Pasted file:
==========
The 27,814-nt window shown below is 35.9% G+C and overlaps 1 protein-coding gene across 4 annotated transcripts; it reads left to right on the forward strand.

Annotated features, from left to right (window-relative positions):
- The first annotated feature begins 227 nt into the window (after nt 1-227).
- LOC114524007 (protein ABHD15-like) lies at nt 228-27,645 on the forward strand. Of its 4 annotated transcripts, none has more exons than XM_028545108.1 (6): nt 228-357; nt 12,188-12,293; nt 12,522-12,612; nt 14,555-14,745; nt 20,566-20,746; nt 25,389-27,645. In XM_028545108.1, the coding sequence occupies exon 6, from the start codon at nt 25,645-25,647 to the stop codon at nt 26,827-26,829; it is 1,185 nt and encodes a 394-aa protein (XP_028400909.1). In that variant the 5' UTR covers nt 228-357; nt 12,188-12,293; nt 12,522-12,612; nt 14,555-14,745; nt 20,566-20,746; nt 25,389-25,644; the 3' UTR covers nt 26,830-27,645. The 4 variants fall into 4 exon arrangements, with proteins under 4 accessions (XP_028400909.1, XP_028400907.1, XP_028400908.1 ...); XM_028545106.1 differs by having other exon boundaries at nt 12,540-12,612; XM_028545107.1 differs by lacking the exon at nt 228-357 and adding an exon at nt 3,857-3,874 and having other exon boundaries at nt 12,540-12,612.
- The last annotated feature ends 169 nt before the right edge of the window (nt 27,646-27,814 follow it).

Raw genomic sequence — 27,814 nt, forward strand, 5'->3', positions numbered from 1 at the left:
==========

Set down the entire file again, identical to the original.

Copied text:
The 27,814-nt window shown below is 35.9% G+C and overlaps 1 protein-coding gene across 4 annotated transcripts; it reads left to right on the forward strand.

Annotated features, from left to right (window-relative positions):
- The first annotated feature begins 227 nt into the window (after nt 1-227).
- LOC114524007 (protein ABHD15-like) lies at nt 228-27,645 on the forward strand. Of its 4 annotated transcripts, none has more exons than XM_028545108.1 (6): nt 228-357; nt 12,188-12,293; nt 12,522-12,612; nt 14,555-14,745; nt 20,566-20,746; nt 25,389-27,645. In XM_028545108.1, the coding sequence occupies exon 6, from the start codon at nt 25,645-25,647 to the stop codon at nt 26,827-26,829; it is 1,185 nt and encodes a 394-aa protein (XP_028400909.1). In that variant the 5' UTR covers nt 228-357; nt 12,188-12,293; nt 12,522-12,612; nt 14,555-14,745; nt 20,566-20,746; nt 25,389-25,644; the 3' UTR covers nt 26,830-27,645. The 4 variants fall into 4 exon arrangements, with proteins under 4 accessions (XP_028400909.1, XP_028400907.1, XP_028400908.1 ...); XM_028545106.1 differs by having other exon boundaries at nt 12,540-12,612; XM_028545107.1 differs by lacking the exon at nt 228-357 and adding an exon at nt 3,857-3,874 and having other exon boundaries at nt 12,540-12,612.
- The last annotated feature ends 169 nt before the right edge of the window (nt 27,646-27,814 follow it).

Raw genomic sequence — 27,814 nt, forward strand, 5'->3', positions numbered from 1 at the left: